By Nick Clark in Lesvos
Downloading PDF. Please wait... Issue 2695

Lesvos refugee crisis—regimes collude to enforce borders

This article is over 4 years, 2 months old
Issue 2695
A burnt out refugee centre on Lesvos, the island where thousands of refugees are forced to live (Pic: Guy Smallman)

The recent spike in attempts to enter Greece comes after the breakdown of a deal between the European Union (EU) and Turkey meant to stop refugees coming to Europe.

The deal, signed in 2016, meant that Turkish border guards would stop refugees passing into Europe.

But the Turkish president Recep Tayyip Erdogan declared he was “opening the doors” for refugees. He hopes to use the refugees to pressure the EU into backing him in his involvement in the Syrian war.

EU governments responded by accusing him of using refugees as pawns.

But they also use migration as a political weapon—scapegoating migrants from outside the EU and saying they are a threat.


As refugees moved to the border seeking safety, EU foreign policy chief Josep Borrell told them on Monday, the border was “a closed door”.

“The border is not open,” he warned. “Avoid the situation where you could be in danger.” That danger comes from the Greek and EU border police.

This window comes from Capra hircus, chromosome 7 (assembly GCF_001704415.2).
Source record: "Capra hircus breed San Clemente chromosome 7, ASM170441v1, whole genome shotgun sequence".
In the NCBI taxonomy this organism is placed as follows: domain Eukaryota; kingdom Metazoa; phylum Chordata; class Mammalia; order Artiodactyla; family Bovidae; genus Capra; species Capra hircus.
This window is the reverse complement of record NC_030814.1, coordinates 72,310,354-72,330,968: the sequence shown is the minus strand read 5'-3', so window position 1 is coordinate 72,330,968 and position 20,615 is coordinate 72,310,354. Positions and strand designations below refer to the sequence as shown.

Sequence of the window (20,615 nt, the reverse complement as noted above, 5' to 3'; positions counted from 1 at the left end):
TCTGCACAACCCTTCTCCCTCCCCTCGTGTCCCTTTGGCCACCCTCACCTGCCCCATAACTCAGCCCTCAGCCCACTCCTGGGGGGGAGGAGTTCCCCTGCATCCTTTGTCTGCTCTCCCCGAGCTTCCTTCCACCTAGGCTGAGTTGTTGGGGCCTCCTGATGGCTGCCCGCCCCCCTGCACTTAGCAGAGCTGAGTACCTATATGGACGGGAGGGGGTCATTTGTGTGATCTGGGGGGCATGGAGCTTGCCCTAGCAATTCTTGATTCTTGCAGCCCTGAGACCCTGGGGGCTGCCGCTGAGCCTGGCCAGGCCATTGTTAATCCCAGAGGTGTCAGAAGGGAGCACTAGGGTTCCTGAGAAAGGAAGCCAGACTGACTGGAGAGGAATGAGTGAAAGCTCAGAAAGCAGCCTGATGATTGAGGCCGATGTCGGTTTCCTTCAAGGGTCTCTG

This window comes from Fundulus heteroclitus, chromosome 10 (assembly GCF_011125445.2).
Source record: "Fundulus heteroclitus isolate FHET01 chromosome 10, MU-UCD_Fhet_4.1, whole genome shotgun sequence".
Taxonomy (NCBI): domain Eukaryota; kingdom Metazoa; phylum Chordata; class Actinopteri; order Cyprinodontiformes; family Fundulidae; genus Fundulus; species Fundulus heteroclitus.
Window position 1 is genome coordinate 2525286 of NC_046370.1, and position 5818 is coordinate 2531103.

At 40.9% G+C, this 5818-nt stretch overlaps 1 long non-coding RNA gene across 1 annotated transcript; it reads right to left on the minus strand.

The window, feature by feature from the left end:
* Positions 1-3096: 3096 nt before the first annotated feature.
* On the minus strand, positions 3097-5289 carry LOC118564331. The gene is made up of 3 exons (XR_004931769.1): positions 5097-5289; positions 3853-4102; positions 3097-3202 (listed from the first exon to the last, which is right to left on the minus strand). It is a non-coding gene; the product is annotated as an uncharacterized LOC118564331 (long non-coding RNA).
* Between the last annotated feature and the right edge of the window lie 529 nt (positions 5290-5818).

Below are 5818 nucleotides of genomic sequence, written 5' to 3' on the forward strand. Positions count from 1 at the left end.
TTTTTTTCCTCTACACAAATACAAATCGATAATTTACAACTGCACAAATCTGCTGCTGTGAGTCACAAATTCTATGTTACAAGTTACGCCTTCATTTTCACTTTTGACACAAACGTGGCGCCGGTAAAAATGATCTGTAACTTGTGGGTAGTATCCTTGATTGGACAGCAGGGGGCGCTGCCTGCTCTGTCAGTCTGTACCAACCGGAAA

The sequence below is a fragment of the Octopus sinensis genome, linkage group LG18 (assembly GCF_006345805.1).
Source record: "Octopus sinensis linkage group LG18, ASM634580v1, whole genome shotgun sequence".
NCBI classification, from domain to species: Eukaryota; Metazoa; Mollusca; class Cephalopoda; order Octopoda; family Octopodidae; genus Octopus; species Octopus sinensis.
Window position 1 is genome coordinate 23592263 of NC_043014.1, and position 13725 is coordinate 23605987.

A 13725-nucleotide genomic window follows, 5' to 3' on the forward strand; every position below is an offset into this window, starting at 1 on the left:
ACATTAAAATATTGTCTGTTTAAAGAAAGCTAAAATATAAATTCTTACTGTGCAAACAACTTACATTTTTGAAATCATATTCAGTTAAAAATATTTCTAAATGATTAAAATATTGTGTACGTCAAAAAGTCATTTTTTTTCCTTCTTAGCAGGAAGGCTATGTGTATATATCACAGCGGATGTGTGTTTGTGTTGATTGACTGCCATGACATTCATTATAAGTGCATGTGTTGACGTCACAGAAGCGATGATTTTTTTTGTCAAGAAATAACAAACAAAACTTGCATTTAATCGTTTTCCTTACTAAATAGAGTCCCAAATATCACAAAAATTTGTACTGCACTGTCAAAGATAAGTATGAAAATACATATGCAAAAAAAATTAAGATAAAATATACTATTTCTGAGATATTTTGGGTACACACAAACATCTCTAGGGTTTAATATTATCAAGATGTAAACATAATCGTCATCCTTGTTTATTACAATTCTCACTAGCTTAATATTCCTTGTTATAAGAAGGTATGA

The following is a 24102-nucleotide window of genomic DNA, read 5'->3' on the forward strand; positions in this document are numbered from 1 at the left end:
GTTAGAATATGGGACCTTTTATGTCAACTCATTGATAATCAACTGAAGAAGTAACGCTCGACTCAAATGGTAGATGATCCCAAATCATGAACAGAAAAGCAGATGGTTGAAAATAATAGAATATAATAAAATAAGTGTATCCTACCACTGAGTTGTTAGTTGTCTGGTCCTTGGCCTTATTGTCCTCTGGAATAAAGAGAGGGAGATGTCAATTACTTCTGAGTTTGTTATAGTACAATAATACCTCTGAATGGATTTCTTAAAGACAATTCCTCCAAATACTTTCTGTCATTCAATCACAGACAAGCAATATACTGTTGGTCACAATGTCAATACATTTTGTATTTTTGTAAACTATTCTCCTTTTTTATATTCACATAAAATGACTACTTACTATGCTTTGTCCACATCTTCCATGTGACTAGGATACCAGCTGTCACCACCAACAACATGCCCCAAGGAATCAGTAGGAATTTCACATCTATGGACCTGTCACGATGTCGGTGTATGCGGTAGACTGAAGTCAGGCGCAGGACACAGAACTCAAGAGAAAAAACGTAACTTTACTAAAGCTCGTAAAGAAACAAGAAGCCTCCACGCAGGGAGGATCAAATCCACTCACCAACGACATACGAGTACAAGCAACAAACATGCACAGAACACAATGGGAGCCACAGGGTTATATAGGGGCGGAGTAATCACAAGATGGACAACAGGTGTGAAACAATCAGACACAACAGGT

Tens of thousands of refugees have tried to cross into Greece, mostly by land, over the past two weeks.

But they have been assaulted by riot police who have used tear gas, rubber bullets and water cannons.

And the EU has promised to send hundreds more border police to Greece, and to back the Greek government in extending its razor-wire barrier by 40 kilometres.

Children suffer the most

The European Union (EU) announced on Monday that it would rehouse 1,500 children currently in Greek refugee camps.

That’s nowhere near enough. The United Nations says there are some 8,400 children in the Moria camp on Lesvos—42 percent of the camp’s population.

And according to the charity Doctors Without Borders, at least 142 of them are ill with what it described as chronic, complex and life-threatening diseases.

“We see many children suffering from medical conditions such as diabetes, asthma and heart disease, who are forced to live in tents, in abysmal, unhygienic conditions, with no access to the specialised medical care and medication they need,” said the charity’s Dr Hilde Vochten.

European Commission president Ursula von der Leyen said their announcement on Monday would ensure refugee children “enjoy a safe future”.

That’s an insulting lie. The EU can offer every refugee a safe future—by opening its borders and letting them in.

Topics ,

Sign up for our daily email update ‘Breakfast in Red’

Latest News

Make a donation to Socialist Worker

Help fund the resistance